The First Tuesday We Talk About the World
Mitch is greeted at Morrie's door by his nurse, Connie, who plays a big role in Morrie's day-to-day life. Mitch greets both Connie and Morrie, saying he brought a deli lunch from the grocery store. Morrie brings up the Koppel interview as they begin their discussion. He reminds his pupil that his biggest fear is having someone wipe his behind and that he knows that day is coming. He fears it because it is a sign of dependency. However, he'll try and enjoy the process, that it means he gets to be babied one more time in his life.
Mitch notices a stack of newspapers. He asks Morrie why he continues to read them. Morrie says that just because he is dying it doesn’t mean he doesn't want to know what else is going on in the world. He feels more compassion for people suffering around the world, because he is suffering too. People suffering in Bosnia make him cry. He cries talking about it, saying he cries all the time now about other people. He notices that Mitch isn't ok with men crying and says he's going to loosen him up and make him realize its ok to cry.
Mitch finds it ironic that they're holding this meeting on a Tuesday. He says many of his classes with Morrie were on Tuesdays, back in school. Morrie's office hours were on Tuesdays. Morrie tells Mitch this means they are "Tuesday People." Mitch reverts to Morrie feeling sympathy for those around the world. Morrie gives him the lesson, “The most important thing in life is to learn how to give out love, and to let it come in.” They end their session with a promise to reunite the following Tuesday.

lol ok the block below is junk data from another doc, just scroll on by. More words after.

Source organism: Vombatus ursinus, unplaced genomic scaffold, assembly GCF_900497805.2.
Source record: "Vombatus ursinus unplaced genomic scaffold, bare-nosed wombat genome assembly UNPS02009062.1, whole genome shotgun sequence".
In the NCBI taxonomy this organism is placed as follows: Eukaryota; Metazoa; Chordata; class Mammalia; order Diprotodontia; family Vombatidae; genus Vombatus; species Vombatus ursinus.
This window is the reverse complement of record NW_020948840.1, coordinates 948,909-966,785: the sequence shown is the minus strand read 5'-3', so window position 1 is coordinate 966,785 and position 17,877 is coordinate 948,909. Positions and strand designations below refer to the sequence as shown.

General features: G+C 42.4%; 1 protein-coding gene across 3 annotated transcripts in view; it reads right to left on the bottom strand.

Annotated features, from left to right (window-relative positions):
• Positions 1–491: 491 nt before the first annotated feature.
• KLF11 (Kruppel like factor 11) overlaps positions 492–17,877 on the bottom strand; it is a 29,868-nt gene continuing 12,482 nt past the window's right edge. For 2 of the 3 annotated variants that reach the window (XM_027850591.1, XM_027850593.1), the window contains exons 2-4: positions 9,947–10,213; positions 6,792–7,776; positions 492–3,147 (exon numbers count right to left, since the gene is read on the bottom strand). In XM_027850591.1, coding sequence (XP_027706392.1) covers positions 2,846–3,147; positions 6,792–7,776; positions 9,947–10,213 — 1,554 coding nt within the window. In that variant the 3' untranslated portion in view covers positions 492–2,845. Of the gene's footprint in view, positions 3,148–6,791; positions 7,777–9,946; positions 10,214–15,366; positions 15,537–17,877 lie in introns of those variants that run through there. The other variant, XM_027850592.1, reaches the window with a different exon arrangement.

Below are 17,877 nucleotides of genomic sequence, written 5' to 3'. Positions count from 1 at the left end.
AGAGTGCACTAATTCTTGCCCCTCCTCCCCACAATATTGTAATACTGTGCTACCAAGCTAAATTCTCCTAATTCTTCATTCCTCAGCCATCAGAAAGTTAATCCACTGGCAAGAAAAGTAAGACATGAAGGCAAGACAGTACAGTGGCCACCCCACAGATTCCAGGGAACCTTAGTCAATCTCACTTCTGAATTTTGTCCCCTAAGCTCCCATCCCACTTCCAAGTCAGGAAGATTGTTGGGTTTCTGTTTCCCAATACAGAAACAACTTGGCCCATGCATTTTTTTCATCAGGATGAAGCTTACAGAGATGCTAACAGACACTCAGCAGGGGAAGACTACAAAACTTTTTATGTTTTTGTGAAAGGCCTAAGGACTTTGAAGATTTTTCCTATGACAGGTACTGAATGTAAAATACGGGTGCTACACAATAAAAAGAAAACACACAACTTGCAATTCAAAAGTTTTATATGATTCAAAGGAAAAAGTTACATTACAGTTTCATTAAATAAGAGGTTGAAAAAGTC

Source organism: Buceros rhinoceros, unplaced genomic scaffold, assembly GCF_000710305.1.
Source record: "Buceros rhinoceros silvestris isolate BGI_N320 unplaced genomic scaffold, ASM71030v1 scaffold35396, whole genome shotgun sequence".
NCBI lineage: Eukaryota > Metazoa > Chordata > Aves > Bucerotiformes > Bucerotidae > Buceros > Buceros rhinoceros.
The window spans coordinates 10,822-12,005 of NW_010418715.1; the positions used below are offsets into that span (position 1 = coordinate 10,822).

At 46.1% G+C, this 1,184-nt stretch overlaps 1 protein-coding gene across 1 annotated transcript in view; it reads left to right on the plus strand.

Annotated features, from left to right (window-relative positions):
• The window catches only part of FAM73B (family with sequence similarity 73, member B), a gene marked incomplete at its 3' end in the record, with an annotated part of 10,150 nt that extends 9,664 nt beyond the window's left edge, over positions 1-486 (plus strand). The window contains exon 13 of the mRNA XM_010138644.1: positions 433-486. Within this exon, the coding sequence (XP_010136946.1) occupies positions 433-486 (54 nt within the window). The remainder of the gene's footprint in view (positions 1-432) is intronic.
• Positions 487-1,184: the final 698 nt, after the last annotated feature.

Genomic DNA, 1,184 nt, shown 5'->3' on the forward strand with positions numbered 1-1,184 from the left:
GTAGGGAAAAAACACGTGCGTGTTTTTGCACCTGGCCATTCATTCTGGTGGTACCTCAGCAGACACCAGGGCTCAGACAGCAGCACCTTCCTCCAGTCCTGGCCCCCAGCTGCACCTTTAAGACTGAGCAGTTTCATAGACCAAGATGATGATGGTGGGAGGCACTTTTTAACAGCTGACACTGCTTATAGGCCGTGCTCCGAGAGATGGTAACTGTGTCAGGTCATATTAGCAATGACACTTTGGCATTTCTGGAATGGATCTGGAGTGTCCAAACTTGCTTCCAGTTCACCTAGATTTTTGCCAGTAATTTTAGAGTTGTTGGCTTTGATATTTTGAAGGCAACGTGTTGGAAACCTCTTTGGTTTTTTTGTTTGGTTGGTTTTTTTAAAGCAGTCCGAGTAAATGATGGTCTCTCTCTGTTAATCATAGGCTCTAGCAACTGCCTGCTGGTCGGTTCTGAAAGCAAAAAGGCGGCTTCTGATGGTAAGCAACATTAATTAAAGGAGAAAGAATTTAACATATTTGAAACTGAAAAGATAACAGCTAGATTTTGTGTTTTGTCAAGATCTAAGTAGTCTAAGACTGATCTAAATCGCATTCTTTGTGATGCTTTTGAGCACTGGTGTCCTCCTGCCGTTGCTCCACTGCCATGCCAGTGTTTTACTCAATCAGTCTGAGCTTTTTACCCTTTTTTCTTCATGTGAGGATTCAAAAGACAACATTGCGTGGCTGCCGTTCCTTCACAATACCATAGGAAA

The Second Tuesday We Talk About Feeling Sorry for Yourself
Mitch reminds the reader he is flying 700 miles a week to visit a dying man. Nevertheless, he is glad that he's doing it, and he goes into a time warp each Tuesday they are together. He stops bringing his cell phone and does no business. He puts all his focus on Morrie as Morrie is doing for him. His nasty union situation back home makes his meetings with Morrie even warmer. They talk about life and kindness in the midst of all the fighting. Albom uses simile here, saying the meetings “felt like a cleansing rinse of human kindness.”
Before his second visit, Mitch got a bag of deli food for Morrie. As he walked into the house, he noticed that the disease had progressed, that Morrie could not lift his arms past his chest. He would ring a bell when he needed assistance to use the restroom. Mitch asked Morrie if he felt sorry for himself. Morrie said he allows himself the early morning for sadness, then moves on. He looks to concentrate on the positives in his life instead. He says his disease is a wonderful blessing, because even though his body is deteriorating, he has been given time to say goodbye. “Not everyone is so lucky,” Morrie says. Mitch then asks Morrie's nurse, Connie, to teach him how to move Morrie from his wheelchair to his armchair. He wants to be able to help his professor in any way he can.
The Third Tuesday We Talk About Regrets